As an aside, I would like to clarify something that I saw in comments following your last post on this pistol (Part 3). Some seem to think that the Super Target is just a reskinned FAS 6004. There is some measure of truth to that, but it is not entirely accurate. SIG Sauer apparently required of Chiappa certain things that do set the Super Target apart from the FAS 6004, and there are some noteworthy positive improvements. For instance, the lock up between the frame and the overlever has been made more secure, using a more positive latch system (the FAS 6004 has only a small stamped metal tab holding the overlever in place, whereas this function on the Super Target is performed by the robust steel “hammer”). Also, the Super Target’s frame has been redesigned. Yes, this is mainly for aesthetic purposes in order to imitate the overall look of the P210 Target. However, the benefit is that the gun is stronger. The FAS 6004 has a one-piece wood ergonomic wood grip attached to the frame by a single (very large) bolt, similar to some shotgun stocks. With repeated pumping, this bolt can loosen. The larger contoured frame of the Super Target with its smaller grip panels eliminates this problem. Additionally, the rear sight has been redesigned. You have to be very careful in pumping an FAS 6004 not to let your hand drag over the rear sight, as it is thin piece of steel with very sharp corners (it will draw blood if you are not careful). The Super Target features a much thicker rear sight with rounded corners to guard against this problem.
    As for the gun’s internals, I suspect that SIG Sauer has made contributions to quality control. My FAS 6004, though a good gun and quite accurate, does display considerable variance shot to shot. By contrast, alloy pellets shot from my Super Target varied by only 8fps fastest to slowest. That is much greater consistency. Overall, because of these refinements, I prefer the Super Target to the FAS 6004. SIG Sauer (and SIG AIR specifically) certainly seems to have gotten things right with their first attempt at designing a single stroke pneumatic!
    The Super Target has quickly become my favorite SSP. I realize that there are other SSPs out there that are arguably better in terms of overall performance and suitability for 10-meter competition (I will make no claims that my Super Target can outshoot an FWB 103). However, as a trainer for my P210 Target, the Super Target is the best airgun I could ask for. The grip angle and ergonomics are almost perfectly equivalent. The trigger is, like that of the P210, highly refined, and can be adjusted to mimic the feel of the firearm’s trigger. The sights are (minus the fiber optic front) closely analogous as well. In short, the Super Target is a great stand-in for the P210.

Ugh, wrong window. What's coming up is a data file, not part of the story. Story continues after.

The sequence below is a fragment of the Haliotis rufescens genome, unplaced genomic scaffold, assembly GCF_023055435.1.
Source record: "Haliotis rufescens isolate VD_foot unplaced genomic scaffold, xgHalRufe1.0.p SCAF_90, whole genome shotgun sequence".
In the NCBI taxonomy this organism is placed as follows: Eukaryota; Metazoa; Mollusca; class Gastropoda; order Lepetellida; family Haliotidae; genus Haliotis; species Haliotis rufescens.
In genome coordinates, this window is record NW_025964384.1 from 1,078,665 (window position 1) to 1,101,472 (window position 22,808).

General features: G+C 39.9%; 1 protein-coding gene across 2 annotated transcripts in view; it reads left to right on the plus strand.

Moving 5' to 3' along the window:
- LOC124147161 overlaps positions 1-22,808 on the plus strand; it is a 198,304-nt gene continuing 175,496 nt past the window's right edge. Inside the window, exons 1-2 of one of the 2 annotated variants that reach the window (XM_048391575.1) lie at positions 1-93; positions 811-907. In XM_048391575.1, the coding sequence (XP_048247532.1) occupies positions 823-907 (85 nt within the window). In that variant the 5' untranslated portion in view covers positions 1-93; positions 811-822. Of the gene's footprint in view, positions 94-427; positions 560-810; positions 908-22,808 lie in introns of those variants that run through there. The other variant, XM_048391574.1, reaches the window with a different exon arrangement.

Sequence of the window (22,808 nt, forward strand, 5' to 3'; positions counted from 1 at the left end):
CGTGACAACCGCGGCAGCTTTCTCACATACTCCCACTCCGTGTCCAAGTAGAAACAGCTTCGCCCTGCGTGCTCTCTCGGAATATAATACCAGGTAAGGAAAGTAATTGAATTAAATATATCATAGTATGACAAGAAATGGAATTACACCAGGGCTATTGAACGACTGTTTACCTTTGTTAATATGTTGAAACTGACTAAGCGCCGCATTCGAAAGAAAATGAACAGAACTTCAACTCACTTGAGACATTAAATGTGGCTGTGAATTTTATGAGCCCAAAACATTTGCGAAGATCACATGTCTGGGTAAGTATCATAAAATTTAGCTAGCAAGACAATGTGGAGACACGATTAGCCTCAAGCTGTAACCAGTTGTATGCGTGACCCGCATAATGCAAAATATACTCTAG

Some may wonder if a P210-replica CO2 action pistol might be a better trainer. I don’t think so. While action pistols (like the new Springfield XDM BB guns) are great trainers for a lot of duty weapons since they disassemble just like their firearm counterparts, most of them are smoothbores that just can’t achieve the kind of accuracy needed to train for using a target pistol. Likewise, it is hard to make them with triggers as refined as that found on the P210, which makes an SSP like the Super Target a much better match.

  4. B.B.,
    So she’s not just good looking, this gal is a shooter…nice!
    Thanks for another great report, and for all you have done for us throughout the year. =>
    Wishing a happy, safe, and blessed Thanksgiving to all,

  5. B.B.,

    I have had good luck in reducing the velocity variance in some single stroke pneumatic pistols by seating the pellets. Especially the lower velocity ones. Based on your description of the breech chamfer in Part 2 it may not help in this pistol as much but may be worth a try. The low velocity guns can use up a lot of energy just getting the pellet skirt formed into the rifling. If the breech has any irregularities I think quite a bit of air can flow past the skirt before it conforms to the rifling.

    Nice shooting, I have been following along a day or two late on the blogs, I have too many projects. I hope to get some spare time now that winter is setting in. It will be fun to get on the same page.


  6. A couple of points regarding the mechanism in comparison to the FAS 6004.

    In general, SSP overlevers tend to have an internal hammer to open the valve, which is cocked during the opening/closing of the gun, making use of the compression cylinder rocking up and down. The HW40 /P3 and its clones, discussed in some detail recently, have the three arms in the valve housing that extend downwards and re-cock the hammer; Gamo use a [ shaped rod with the top end in the valve housing and the lower sitting in a curved slot in the hammer.

    The FAS however is different, for those who’ve never seen one. The entire trigger and hammer mechanism is attached to the cylinder and moves with it as the gun is cocked – that’s why the trigger starts to disappear up into the frame while doing so. The hammer is driven by a coil spring on a strut that passes through a seating in the frame (to give the spring something to compress against) but then has a nut on the far end of it. On opening the gun, the hammer is held back while the trigger and sear move past it until the sear catches; closing the gun the hammer is pushed back and its spring compressed.